By Staff writer, SF
Transparency International is a non-governmental anti-corruption organization. It rates country’s governments and public services based on findings of experts and public opinion studies regarding perceived corruption.
The Corruption Perceptions Index (CPI) uses a scale of 0 to 100 to rank countries, where 0 is highly corrupt and 100 is pure.
In 2018, The Corruption Perceptions Report shows that two-thirds of countries rank below 50 on the scale. Although a few countries have done better than in the past, there is little overall improvement compared to the previous year.
Iran’s score in 2017 was 30, but in 2018 it dropped to 28. Iran’s score has slightly improved since 2016, when it climbed from 27 to 29, and then 30 in 2017. However, this year it declined again.
According to Transparency International, the failure of most countries to control corruption “is contributing to a crisis of democracy around the world.” Patricia Moreira, Managing Director of Transparency International said, “With many democratic institutions under threat across the globe – often by leaders with authoritarian or populist tendencies – we need to do more to strengthen checks and balances and protect citizens’ rights.” She added, “Corruption chips away at democracy to produce a vicious cycle, where corruption undermines democratic institutions and, in turn, weak institutions are less able to control corruption.”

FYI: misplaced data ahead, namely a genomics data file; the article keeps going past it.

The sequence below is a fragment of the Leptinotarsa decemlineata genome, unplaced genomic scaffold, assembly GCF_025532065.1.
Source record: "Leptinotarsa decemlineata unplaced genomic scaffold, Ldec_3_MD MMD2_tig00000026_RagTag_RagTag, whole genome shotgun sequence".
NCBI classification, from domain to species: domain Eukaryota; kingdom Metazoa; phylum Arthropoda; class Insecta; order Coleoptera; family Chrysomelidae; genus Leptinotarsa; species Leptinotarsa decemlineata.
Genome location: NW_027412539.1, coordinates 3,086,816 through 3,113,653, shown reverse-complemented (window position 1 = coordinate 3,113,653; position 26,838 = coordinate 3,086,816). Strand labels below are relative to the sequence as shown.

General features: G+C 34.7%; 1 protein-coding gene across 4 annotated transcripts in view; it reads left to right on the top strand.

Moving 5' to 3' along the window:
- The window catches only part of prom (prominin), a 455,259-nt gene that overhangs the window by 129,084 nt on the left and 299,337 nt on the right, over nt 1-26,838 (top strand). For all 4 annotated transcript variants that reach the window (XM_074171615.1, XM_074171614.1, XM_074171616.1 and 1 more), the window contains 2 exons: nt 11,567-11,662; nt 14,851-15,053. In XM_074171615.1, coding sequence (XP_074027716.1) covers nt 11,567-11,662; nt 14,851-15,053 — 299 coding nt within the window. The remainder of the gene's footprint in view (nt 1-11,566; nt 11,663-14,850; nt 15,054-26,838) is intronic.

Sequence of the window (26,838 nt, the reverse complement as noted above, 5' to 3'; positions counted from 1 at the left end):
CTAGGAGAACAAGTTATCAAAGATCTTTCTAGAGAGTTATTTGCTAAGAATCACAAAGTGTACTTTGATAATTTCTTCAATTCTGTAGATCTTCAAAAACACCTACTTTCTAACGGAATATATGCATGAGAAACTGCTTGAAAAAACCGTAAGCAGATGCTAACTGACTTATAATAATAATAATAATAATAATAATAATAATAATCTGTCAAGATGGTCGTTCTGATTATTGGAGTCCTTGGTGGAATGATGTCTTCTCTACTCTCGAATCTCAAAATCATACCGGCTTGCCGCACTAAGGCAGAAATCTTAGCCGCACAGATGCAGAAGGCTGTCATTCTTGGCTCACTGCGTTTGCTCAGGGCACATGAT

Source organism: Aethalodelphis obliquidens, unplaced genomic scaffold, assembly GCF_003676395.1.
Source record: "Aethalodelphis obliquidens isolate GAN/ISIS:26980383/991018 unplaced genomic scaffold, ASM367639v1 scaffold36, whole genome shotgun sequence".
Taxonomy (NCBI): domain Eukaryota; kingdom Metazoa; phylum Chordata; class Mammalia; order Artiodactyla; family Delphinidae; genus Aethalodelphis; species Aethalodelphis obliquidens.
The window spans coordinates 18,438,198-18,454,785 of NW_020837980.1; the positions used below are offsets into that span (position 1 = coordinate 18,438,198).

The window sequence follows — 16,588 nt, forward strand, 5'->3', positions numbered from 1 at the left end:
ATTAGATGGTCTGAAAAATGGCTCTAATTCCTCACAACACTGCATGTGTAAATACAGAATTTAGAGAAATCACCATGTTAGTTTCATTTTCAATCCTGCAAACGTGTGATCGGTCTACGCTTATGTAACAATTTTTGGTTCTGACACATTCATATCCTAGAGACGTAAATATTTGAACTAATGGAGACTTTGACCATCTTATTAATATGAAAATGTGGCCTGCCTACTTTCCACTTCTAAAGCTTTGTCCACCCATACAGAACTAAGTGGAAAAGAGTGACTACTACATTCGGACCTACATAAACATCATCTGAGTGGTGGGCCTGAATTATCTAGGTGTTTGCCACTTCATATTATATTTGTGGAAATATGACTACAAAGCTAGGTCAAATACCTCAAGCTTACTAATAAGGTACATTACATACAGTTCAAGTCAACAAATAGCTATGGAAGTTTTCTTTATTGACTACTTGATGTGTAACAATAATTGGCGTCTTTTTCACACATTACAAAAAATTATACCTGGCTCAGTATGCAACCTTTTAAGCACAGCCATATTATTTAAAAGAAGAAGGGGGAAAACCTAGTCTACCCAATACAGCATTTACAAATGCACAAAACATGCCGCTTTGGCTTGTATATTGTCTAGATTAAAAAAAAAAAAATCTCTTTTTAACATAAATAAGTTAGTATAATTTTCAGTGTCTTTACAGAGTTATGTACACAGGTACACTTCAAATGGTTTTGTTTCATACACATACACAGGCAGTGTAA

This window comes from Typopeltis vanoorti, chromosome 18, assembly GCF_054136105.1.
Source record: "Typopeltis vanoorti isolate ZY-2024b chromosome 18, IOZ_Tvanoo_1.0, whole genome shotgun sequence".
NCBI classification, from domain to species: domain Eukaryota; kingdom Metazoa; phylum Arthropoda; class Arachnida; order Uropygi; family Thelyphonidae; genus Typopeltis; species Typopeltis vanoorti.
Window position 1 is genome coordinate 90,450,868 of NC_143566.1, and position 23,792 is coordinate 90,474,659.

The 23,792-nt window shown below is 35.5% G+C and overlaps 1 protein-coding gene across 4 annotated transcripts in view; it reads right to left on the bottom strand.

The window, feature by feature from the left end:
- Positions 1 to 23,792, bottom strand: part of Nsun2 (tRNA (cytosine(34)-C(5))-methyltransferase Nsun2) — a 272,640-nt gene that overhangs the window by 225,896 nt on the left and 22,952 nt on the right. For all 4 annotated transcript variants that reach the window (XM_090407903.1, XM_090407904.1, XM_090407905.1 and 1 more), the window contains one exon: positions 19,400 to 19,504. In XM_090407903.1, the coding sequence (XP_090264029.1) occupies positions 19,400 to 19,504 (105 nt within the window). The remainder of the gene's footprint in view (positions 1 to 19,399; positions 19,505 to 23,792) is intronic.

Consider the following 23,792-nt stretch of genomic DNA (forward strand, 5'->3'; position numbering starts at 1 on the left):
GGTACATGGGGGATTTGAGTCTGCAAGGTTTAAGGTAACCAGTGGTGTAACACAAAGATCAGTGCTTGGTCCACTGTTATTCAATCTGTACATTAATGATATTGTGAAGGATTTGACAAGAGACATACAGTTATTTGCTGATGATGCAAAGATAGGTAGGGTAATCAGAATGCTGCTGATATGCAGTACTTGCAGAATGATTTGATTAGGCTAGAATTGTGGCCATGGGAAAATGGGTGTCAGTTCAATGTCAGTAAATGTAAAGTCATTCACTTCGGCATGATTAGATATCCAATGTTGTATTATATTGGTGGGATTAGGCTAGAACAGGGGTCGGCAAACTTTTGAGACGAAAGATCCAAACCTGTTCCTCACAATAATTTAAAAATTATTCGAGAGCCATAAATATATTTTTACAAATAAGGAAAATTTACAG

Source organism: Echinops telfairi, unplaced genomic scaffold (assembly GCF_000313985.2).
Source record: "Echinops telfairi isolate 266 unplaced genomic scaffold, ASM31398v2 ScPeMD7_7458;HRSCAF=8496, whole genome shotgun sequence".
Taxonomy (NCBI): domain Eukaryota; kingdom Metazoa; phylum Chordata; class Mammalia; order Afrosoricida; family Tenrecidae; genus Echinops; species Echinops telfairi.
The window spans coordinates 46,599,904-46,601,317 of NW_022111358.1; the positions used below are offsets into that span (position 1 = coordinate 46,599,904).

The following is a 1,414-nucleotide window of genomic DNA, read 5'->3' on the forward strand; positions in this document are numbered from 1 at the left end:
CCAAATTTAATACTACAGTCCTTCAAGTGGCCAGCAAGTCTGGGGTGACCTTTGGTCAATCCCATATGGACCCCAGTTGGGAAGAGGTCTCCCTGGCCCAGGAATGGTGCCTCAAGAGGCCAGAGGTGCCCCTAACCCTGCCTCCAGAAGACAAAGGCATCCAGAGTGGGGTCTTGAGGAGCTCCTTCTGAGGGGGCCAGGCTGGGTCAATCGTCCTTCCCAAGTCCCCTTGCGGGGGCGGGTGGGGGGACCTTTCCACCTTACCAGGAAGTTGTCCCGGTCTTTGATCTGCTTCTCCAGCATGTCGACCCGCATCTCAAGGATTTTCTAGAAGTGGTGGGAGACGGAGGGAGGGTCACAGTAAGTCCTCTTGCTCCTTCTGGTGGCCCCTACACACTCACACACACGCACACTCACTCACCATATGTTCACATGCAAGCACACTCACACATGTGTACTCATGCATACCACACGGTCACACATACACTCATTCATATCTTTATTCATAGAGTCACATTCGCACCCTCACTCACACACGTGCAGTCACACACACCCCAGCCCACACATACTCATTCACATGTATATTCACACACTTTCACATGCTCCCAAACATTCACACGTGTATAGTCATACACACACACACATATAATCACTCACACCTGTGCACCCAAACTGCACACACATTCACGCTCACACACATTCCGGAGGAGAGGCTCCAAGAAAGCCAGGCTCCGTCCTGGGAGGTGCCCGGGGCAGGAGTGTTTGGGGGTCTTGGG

At the top of the index are Denmark and New Zealand, who scored 88 and 87 points, respectively. Somalia, South Sudan, and Syria are at the bottom of the index, with 10, 13, and 13 points, respectively.
Western Europe and the European Union were the highest scoring region, with an average score of 66. The lowest scoring regions are Sub-Saharan Africa, whose average score was 32, and Eastern Europe and Central Asia, with an average score of 35.
Transparency International believes there is a link between corruption and the health of democracies, based on the data in the survey. “Full democracies score an average of 75 on the CPI; flawed democracies score an average of 49; hybrid regimes – which show elements of autocratic tendencies – score 35; autocratic regimes perform worst, with an average score of just 30 on the CPI.”
Shockingly, the United States has also dropped significantly in its ranking. It is no longer among the top twenty countries. Transparency International says, “The low score comes at a time when the U.S. is experiencing threats to its system of checks and balances as well as an erosion of ethical norms at the highest levels of power.”